“Officer Vasquez put his knee in my back, and I told him I couldn’t breathe,” said Hargrove. “And then he put his other knee in my head, and I told him, ‘I can’t breathe, I can’t breathe.’ And then I started yelling out ‘Somebody help me, somebody help me. They’re gonna kill me.’ And then finally he let me up, he tied my hands behind my back, and he tied my feet together, and he threw me in the back of the car. And on my way going back to the car I heard somebody say, ‘That’s not the guy, that’s not the guy.’”

The officers put her in the backseat of the squad car, and that’s when Moore said he asked her what her name was. She said it was Tatyana. “I said, ‘Don’t lie to me, that’s a girl’s name. What is your name?’ (She) said, ‘I’m a girl, I just don’t dress like one.’ This was when I first discovered she was a female,” Moore wrote in the report.

Moore searched her red and black backpack and found no weapons. Hargrove was taken to the hospital for treatment, and then booked into jail where she sat for 16 hours before her parents bailed her out. She was charged with resisting or delaying an officer and aggravated assault on an officer. Those charges were dropped in August.

In July, a spokesman with the department said they’d determined that the officers had used appropriate use of force in the incident with Hargrove. But she says it’s had a lasting effect on her.

“It was just vicious. It changed me. Very bad. My friends tell me I’m different,” Hargrove said at last week’s press conference, before starting to tear up. “I can’t talk about the story without crying. I hope and I pray this doesn’t happen to anybody else.”

She said she’s very paranoid. She makes sure her parents close the garage door, and the “doors have to be locked, windows have to be closed.”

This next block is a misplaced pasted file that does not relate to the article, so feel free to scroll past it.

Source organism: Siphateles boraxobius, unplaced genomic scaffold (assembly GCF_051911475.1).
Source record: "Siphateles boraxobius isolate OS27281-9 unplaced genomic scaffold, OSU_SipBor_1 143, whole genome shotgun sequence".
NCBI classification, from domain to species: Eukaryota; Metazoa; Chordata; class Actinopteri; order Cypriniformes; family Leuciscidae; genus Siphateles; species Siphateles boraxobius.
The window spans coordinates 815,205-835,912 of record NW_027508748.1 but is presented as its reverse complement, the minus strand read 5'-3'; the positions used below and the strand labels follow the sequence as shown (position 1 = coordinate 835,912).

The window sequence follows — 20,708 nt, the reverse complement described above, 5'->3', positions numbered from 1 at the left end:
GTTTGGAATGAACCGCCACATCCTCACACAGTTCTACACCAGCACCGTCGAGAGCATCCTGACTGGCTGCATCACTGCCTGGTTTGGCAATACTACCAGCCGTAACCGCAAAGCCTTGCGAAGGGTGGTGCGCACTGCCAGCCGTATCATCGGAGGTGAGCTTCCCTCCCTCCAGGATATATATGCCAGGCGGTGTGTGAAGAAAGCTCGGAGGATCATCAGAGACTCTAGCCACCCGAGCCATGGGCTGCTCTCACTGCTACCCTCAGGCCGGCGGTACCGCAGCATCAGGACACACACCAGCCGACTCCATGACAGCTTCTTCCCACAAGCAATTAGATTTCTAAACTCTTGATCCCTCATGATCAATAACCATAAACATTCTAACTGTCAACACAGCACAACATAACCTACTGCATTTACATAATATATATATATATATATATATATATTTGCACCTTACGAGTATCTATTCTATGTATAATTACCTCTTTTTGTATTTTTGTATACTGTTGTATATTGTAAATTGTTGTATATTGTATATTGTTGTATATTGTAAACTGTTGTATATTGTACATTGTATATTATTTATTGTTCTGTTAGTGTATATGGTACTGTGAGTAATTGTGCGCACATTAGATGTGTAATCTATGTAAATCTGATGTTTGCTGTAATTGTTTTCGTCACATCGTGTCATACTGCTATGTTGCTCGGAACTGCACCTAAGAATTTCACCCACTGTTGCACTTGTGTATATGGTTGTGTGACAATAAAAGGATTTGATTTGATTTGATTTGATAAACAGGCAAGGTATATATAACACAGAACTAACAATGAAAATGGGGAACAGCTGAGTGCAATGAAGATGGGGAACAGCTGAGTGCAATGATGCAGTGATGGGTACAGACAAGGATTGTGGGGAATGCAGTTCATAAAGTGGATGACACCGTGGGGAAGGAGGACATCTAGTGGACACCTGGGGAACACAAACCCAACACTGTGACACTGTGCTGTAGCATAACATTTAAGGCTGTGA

“When you grow up, and officers come to your school, and tell you ‘you can count on us, you can count on us,’ and then they turn around and they just violate you and your rights, it’s just the worst thing ever,” she said. “It’s like being raped. But I’m not broken.”

Neil K. Gehlawat, Hargrove’s attorney, said the pending lawsuit against the city is the only way to get justice, adding he felt there was “virtually zero percent chance” the district attorney’s office or the U.S. attorney would seek charges against the officers.

“The only person that they were ever contemplating prosecuting is sitting right in front of you, and that’s the sad thing about this case,” Gehlawat said, gesturing to Hargrove.

“Her parents say that she used to be independent,” he said. “But now, around patrol vehicles, lights, sirens, she’s fearful … which is understandable because, the last time that happened, before she knew it an officer was pointing his gun at her and they had a K-9 biting her leg.”

Gehlawat said all the law allows him and his team to do is seek money. But ultimately, he hopes the pending lawsuit will send a message.

“Our hope is that, by going through this process and by potentially having this case heard by a jury, that they will send a loud and clear message to the officers in the department that what happened is not appropriate and it should not happen again,” he said.